Did Drug Use Open Up Ancient Spiritual Worlds?

As more scientists come around to the creation side, more and more facts are coming out that destroy the myth of Evolution. Did you know man and Dinosaur walked the earth at the same time? What was the canopy made out of that protected the earth before the deluge??
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Did Drug Use Open Up Ancient Spiritual Worlds?

Post#1 » Wed Dec 14, 2005 8:29 am

this man is a little lost... I think he might have done a little too much JOPO

Did Drug Use Open Up Ancient Spiritual Worlds?
Western Daily Press - UK

Ancient mysteries author Graham Hancock is no stranger to controversy - for his books and TV series generate a fierce academic backlash or their themes become wildly exaggerated in certain sections of the media. Yet he has millions of readers around the world who remain hungry for his profound and provocative insights into the lives of our distant ancestors. And his new book, Supernatural: Meetings With The Ancient Teachers Of Mankind, will surely be no exception - and he's the first to admit it - as it makes a case for the reality of the supernatural.

"Now I'm exploring the possibility of beings which inhabit parallel dimensions we can relate to, I'm likely to get even more flak," he frankly told me at his 200-year-old townhouse in Bath this week.

Graham attempts to explain why, about 50,000 years ago, humans suddenly began to think creatively after having evolved anatomically millions of years before.

He believes that it was due to altered states of consciousness (ASCs) triggered by experimentation with hallucinogenic plants, such as ayahuasca, datura root and the psilocybin or "magic" mushroom.

He suggests that art and religion can be traced back to these ASCs experienced by ancient shamans and their communities.

Graham champions the view of South African anthropologist Professor David Lewis-Williams that strange symbols and figures repeated in ancient cave and rock art around the world - including creatures which appear to be part human and part animal - are the artistic record of drug-induced trance states in which the supernatural was encountered.

To support his theory, Graham went to live with tribesmen in Peru and underwent the effects of psychoactive plants himself.

"It was very much a life-altering experience for me because it impressed upon me as never before the relative nature of reality," he said.

"I just can't be confident that this material world I touch and feel and function in physically is the sum total of reality. There's much more, and it's more than likely that consciousness can survive death in some way - it's separate from the body and a very mysterious force.

"I have had direct experience of a parallel reality and I don't believe my brain made it up." Graham has found that everywhere through history the same entities have appeared to people in the visions induced by ASCs, accounting for, among other things, fairies, elves, angels and even UFO abductions.

But are they "merely" visions, or hallucinations? Graham thinks not. He likens the brain to a TV receiver capable of tuning in to transmissions from other dimensions, or realities, the "spirit realms", if you like.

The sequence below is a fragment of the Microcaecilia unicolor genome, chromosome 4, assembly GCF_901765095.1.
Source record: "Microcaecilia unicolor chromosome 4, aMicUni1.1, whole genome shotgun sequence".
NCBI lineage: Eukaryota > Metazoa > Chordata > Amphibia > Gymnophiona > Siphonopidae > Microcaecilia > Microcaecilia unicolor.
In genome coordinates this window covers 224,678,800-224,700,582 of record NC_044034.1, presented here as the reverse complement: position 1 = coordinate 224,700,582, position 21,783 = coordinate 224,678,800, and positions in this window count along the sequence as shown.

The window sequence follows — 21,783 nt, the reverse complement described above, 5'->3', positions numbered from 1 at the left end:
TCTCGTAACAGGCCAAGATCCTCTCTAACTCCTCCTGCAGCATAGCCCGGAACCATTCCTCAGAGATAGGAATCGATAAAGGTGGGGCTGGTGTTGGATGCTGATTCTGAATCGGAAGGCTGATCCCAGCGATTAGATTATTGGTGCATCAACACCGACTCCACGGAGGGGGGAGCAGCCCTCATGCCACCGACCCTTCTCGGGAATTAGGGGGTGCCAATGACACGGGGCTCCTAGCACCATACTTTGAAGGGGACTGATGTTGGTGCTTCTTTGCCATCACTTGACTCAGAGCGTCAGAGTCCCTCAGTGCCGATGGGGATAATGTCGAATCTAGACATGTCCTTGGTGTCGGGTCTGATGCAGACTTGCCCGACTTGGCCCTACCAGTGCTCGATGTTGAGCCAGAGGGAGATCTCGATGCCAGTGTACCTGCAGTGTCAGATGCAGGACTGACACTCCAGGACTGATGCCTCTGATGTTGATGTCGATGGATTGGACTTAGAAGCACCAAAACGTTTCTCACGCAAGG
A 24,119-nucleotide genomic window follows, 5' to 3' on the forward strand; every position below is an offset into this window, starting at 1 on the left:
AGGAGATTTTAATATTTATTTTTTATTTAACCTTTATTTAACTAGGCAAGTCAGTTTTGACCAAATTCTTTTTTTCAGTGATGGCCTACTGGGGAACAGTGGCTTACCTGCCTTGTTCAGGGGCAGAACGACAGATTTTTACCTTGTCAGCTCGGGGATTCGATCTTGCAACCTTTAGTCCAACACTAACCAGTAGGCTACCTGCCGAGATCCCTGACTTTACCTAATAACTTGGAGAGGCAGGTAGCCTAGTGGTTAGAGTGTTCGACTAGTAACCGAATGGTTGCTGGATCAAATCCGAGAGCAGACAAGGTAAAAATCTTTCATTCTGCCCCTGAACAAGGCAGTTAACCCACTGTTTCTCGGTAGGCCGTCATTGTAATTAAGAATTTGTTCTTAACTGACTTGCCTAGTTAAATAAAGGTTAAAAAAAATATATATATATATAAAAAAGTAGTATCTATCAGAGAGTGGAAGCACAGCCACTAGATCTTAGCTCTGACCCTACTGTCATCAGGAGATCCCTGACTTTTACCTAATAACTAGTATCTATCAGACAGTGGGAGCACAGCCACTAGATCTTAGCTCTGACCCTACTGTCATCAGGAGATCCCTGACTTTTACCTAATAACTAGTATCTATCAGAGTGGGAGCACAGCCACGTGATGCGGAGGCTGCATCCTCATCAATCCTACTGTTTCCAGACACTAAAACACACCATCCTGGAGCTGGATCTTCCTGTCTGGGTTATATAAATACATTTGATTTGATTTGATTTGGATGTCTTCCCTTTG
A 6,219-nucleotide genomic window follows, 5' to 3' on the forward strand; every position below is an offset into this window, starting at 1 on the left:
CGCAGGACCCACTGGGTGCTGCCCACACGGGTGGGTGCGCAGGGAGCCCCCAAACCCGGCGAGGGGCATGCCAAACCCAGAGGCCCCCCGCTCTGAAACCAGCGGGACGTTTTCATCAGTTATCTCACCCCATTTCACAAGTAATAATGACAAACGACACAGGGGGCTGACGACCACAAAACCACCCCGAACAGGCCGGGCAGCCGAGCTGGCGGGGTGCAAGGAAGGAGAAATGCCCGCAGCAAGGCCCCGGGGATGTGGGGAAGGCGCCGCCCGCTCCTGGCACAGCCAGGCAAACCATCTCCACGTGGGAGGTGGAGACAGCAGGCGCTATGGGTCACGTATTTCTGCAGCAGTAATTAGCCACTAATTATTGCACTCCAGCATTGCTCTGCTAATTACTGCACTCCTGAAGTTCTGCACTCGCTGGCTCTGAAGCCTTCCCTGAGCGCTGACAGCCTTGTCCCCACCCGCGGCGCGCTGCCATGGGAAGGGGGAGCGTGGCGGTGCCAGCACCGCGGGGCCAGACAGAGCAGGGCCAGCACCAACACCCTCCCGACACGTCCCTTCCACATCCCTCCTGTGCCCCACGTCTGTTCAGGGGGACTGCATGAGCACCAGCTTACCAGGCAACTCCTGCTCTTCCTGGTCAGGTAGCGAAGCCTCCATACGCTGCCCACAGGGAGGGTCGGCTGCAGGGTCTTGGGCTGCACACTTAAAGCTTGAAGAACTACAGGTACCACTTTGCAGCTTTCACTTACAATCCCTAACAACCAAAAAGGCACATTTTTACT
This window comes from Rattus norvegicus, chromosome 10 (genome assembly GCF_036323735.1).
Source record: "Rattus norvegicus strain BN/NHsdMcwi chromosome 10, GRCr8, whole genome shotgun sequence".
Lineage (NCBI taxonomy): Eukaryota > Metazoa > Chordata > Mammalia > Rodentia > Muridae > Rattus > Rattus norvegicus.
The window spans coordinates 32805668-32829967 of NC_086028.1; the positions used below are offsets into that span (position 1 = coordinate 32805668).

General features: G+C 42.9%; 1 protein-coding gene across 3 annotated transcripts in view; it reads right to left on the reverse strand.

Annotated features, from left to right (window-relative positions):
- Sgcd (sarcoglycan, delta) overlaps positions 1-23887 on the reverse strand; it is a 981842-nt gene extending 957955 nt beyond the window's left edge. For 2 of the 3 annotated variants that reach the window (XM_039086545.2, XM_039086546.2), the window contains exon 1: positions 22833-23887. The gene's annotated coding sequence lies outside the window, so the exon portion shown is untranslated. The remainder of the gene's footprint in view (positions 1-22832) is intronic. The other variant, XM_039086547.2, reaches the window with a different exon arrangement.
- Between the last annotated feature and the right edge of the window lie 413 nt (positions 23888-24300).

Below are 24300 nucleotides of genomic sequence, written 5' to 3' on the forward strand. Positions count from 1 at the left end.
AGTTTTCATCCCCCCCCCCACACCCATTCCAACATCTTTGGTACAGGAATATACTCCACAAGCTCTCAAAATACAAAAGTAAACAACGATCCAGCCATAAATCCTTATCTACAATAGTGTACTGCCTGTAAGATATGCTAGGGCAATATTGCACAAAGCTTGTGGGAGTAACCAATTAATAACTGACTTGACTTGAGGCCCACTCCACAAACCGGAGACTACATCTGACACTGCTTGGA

He thinks a vital message from these realms, left by our "ancient teachers" - non-physical intelligences - may lie in our DNA, where it has been waiting for us since the beginning of life on Earth.

GRAHAM said it was essential for him to experience ASCs himself in order to research his book. "I do feel there's a very important issue here concerning our consciousness and our sovereignty over it, concerning areas of consciousness we are willing to explore and not willing to explore," he said.

"Everything I have learned about this subject has made clear to me the fundamental importance of ASCs. I feel our society is making a very serious error, cutting us off from these areas and demonising and criminalising their exploration.

"I didn't have a view on that before. I never really thought about the drug laws, that for taking a hallucinogenic plant someone can go to prison for seven or eight years."

Graham pointed out that our society favoured a "problem-solving consciousness", out of which many good things valued in the modern world, including our economic and technological progress had come. It was a very important part of consciousness, but it wasn't the whole story of the human being.

"We have been encouraged to value only one aspect," he said. "There are other areas of experience which we have demonised, which are regarded as drug-taking if we seek that experience. I think we are forgetting this at our peril. I think it's a terrible error.

"The right of the state to invade an individual's own head in their own house where they are not interfering with others - I don't see that the state should have that right. Having gone through my experience and researched this book on the role of ASCs I have come to feel this is an issue worth pursuing, and I do intend to speak out about it."

http://www.westpress.co.uk/displayNode. ... eId=145809&


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